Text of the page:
SSDP Endorses Initiative 502, Washington’s Historic Marijuana Regulation Ballot Measure

Students for Sensible Drug Policy endorses Initiative 502, Washington’s historic marijuana regulation ballot measure, which will make the state among the first in the nation to license and regulate marijuana production, distribution, and possession, for persons over twenty-one years of age.

I-502 will be an important milestone in reforming the failed policies of the U.S. War on Drugs. As representatives of the population most frequently killed or maimed by impaired driving, SSDP is committed to preventing all impaired driving. However, as a group representing young people, predominantly college students, we must express our concern about the due process implications of the zero nanogram threshold and conviction for DUI for anyone under 21 years of age in the measure. Under this provision, anyone under the age of 21 accused of impaired driving — including medical marijuana patients — could be convicted of DUI if a test revealed any amount of active THC in his or her blood, regardless of actual impairment. We appreciate that I-502 distinguishes active THC from inactive metabolites that do not cause impairment that are often used as measures of past marijuana use, but we remain troubled by a standard unrelated to either actual impairment or any scientific correlation of blood level to a degree of impairment. SSDP feels that the inclusion of this language on the part of initiative drafters was misguided, and could have been avoided had they more fully consulted with groups who represent young people impacted by the War on Drugs during the drafting process.  We are deeply concerned that this provision might be used as a model by other states considering similar proposals.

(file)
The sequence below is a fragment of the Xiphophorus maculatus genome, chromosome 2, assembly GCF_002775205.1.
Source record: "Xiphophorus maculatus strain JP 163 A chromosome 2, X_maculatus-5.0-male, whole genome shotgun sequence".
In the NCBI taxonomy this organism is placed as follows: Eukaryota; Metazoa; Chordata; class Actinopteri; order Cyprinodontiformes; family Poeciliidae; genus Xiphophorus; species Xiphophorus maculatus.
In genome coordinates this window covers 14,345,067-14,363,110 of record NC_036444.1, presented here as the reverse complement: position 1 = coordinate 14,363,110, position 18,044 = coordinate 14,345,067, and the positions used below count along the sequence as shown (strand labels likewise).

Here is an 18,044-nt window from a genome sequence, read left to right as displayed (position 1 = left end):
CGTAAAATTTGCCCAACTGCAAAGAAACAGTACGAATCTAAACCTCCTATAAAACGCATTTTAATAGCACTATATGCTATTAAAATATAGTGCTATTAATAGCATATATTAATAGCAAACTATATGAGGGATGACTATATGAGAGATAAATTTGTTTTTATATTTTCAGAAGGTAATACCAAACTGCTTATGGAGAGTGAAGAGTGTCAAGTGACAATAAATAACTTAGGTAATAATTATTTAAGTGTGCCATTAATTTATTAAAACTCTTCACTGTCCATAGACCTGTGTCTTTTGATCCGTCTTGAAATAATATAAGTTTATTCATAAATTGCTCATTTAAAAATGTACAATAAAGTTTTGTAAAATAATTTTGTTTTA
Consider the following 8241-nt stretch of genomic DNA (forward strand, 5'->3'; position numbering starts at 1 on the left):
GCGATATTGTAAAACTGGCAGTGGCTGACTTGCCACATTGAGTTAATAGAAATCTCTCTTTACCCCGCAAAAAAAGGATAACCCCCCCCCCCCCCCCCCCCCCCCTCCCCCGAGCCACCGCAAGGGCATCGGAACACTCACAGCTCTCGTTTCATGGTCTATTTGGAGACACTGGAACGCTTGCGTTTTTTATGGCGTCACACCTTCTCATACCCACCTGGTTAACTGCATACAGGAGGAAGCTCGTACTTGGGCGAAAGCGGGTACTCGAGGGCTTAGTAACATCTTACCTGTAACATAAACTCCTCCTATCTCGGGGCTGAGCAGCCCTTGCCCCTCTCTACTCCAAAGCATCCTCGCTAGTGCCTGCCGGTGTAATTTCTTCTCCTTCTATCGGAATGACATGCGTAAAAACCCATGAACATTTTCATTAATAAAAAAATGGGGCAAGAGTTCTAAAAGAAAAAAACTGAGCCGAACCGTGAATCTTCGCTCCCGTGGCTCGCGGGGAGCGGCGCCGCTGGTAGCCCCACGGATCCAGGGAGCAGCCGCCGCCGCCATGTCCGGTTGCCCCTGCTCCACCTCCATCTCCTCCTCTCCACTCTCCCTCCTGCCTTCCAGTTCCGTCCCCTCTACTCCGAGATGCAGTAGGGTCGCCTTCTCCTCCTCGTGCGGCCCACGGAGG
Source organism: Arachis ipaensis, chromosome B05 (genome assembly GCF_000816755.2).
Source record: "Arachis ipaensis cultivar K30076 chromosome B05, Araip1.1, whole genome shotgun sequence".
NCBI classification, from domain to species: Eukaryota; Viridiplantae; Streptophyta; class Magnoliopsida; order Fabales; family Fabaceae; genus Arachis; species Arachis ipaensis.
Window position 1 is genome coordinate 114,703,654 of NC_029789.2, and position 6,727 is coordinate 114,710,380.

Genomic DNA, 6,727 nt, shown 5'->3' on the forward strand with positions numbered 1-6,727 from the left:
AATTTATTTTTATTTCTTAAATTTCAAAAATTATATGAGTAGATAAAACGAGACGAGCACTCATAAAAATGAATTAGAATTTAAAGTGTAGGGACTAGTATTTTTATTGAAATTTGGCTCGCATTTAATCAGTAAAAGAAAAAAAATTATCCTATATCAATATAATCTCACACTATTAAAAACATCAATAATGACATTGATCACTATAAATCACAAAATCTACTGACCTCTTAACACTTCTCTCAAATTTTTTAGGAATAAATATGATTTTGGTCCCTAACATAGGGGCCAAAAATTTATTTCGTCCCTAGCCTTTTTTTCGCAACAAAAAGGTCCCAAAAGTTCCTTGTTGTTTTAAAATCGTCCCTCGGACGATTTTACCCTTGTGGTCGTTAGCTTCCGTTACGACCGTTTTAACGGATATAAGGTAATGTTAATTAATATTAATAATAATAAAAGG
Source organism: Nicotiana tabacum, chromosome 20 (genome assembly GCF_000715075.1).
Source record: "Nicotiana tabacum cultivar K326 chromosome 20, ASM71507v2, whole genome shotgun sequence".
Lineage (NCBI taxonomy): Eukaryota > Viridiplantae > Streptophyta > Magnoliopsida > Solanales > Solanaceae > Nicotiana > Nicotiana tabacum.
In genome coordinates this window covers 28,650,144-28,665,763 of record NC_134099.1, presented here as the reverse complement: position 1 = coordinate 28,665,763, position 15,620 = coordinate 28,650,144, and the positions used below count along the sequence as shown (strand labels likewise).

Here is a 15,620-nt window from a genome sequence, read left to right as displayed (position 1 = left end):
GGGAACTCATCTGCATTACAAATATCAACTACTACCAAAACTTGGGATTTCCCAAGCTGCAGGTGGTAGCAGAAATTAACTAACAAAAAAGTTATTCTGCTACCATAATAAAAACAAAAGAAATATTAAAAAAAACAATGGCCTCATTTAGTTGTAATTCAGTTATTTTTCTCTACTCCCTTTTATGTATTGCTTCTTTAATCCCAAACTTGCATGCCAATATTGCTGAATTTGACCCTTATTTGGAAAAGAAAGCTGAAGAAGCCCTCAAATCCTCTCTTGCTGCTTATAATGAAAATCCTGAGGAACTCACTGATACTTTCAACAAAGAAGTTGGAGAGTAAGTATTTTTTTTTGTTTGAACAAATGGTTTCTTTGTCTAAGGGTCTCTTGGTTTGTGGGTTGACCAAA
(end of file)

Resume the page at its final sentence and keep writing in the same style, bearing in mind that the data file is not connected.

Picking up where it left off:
Despite the initiative’s flaws, SSDP recognizes that drafters of the initiative intended to mimic Washington State’s policy related to persons under 21 who are caught driving under the influence of alcohol.  Taken as a whole, I-502 is sensible drug policy and represents a huge step forward.  Its passage will mark a sea change in the development and implementation of rational drug policies that prioritize public health over punishment.  It is not the last step in establishing a regulatory model, it is the first.